Sashimi: Is it Okay to Eat Raw Fish?


You love sushi, but have you ever wondered if the sashimi you’re scarfing down is safe? For the longest time, I’ve avoided raw fish in my sushi, because I’ve been ignorant about what is actually safe and what is not. Here’s what you should know about raw sushi so you can decide if you want to take the risk.

Not all fish is edible in its raw state. However, many are! Tuna, salmon, clams, scallops, yellowtail, halibut, flounder, squid, gizzard shad, mackerel, sea bass, and snapper are among those that are commonly consumed in their raw states, with a few being treated with vinegar or flash-steamed before served.

When consuming sashimi, there are several threats to look out for: The fish may be not fresh; it may be rotten or laden with bacteria, but this is often the easiest to detect before consumption as fish gone bad usually carries a noticeable stench. The biggest threat is parasites, which are not always detectable. All raw meat consumption goes hand in hand with this risk, and it is the reason we cook meat to begin with – heat kills parasites, which are generally either cod worms, seal worms or tape worms. Cod worms feast on cod, haddock, Pollock and hake and you can often detect them with the human eye. Seal worms are found in salmon, mackerel, Pacific rockfish, jacksmelt, halibut and flounder. They can be spotted with the human eye but are more difficult to detect, so you have to look closely. Cod and seal worms often go through your body without causing a stir, the worst-case scenario being a stomachache. Tapeworms, however, can linger in your body alive for quite some time and grow as long as 20 feet.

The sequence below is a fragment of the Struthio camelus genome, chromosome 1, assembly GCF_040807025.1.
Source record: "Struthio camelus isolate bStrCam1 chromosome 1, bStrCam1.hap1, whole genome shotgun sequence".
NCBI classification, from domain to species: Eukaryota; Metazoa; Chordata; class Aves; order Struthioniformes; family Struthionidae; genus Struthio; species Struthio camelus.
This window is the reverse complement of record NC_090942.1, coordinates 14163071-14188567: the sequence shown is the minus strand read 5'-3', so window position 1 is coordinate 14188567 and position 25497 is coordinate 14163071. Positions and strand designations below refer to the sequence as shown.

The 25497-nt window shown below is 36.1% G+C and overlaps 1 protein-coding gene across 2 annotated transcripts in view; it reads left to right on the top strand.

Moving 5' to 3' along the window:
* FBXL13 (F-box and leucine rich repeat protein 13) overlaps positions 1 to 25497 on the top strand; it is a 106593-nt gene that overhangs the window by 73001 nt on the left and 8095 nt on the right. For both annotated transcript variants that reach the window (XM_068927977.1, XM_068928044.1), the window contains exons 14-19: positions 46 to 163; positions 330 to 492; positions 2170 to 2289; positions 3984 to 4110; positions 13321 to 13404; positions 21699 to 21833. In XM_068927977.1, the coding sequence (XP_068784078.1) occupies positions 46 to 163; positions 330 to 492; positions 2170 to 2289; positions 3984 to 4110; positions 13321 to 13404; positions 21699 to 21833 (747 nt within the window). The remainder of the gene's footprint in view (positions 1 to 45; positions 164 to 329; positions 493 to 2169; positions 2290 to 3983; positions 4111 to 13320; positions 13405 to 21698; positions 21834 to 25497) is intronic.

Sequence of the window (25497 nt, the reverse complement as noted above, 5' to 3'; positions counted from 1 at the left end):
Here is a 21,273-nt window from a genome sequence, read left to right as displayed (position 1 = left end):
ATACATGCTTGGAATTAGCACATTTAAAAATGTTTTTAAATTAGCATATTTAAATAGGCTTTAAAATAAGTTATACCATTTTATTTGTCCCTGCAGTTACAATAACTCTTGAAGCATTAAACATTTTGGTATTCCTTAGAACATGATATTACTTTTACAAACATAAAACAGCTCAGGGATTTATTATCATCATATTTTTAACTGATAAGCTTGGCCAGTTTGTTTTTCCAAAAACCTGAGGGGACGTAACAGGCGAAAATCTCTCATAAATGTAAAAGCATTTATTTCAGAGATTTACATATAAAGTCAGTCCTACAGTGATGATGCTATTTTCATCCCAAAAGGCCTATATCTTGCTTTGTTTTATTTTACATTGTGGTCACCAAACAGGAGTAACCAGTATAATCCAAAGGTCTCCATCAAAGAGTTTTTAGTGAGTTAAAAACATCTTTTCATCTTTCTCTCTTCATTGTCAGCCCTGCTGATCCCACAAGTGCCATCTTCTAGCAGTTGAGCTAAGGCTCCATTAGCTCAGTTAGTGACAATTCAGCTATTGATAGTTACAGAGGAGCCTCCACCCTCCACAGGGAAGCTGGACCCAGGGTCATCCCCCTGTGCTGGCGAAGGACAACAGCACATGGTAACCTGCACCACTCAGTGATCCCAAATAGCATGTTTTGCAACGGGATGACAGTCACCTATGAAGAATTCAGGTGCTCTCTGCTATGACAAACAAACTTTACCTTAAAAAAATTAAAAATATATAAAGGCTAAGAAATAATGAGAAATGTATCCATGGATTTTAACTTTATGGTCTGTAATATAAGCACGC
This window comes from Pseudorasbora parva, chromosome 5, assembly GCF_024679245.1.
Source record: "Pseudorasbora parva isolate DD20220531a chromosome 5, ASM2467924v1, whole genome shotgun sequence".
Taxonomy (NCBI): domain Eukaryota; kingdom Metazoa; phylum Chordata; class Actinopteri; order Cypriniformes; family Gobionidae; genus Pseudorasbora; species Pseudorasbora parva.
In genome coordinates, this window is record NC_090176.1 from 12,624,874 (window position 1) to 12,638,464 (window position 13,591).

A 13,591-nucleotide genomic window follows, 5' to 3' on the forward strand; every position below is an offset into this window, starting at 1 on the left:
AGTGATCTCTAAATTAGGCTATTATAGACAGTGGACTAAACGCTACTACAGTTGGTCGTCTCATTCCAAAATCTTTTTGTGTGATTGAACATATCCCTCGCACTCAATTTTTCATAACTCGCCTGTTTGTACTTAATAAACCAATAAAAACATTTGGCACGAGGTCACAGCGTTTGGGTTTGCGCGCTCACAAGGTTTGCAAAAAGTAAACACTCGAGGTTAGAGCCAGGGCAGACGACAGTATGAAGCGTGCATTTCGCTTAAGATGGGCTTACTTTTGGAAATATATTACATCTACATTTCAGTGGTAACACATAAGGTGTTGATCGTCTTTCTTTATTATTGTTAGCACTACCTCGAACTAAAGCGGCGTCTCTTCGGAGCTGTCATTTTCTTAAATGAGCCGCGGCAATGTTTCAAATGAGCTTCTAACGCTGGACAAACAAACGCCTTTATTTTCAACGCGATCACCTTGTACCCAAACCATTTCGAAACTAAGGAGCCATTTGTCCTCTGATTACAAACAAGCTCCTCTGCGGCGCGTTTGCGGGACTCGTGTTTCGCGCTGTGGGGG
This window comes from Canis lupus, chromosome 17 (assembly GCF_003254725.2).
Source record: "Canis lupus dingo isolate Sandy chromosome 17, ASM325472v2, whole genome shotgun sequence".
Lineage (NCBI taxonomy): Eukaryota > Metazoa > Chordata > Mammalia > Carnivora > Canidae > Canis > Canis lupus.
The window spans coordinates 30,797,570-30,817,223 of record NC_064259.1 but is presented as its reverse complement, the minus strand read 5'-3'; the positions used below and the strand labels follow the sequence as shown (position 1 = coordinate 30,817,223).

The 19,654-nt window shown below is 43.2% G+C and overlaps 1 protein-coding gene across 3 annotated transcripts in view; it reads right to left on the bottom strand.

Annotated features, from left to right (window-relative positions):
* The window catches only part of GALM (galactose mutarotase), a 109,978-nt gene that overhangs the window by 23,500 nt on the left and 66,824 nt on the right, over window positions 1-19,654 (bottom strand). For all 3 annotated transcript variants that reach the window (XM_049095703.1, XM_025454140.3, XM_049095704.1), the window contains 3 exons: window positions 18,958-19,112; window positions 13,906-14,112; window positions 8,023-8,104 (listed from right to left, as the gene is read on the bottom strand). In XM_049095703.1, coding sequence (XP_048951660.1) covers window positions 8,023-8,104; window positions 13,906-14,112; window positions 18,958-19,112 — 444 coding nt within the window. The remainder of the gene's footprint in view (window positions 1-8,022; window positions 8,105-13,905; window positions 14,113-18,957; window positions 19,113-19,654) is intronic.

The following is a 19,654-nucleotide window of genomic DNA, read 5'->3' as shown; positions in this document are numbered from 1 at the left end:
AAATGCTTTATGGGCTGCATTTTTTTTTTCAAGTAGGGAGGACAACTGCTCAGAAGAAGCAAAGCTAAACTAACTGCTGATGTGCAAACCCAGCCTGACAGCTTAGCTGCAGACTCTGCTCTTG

The hygienic standards of farmed fish in the U.S., the UK, Norway, New Zealand, Canada and Japan are set very high, and they are generally safe to eat. Most fish these days are frozen after capture as well. Freezing not only kills parasites, but it also keeps fish fresh until they reach their dining establishment destination. Most experienced chefs opt for frozen fish before serving them raw.

For me, consuming raw fish is less about the risk of parasites than it is about my concern for our world’s water and the contamination therein. We can never know what circumstances wild fish have been living in, given our often reckless treatment of oceans and seas.

In the end, the risk you take is up to you – if the sushi establishment you frequent appears a little rough around the edges, forget the sashimi and opt for a cooked option. Sushi places with a reputation and loyal following will probably do their best to respect cleanliness standards. For those concerned about mercury levels, check this list of low to high mercury containing fish.

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image: torbus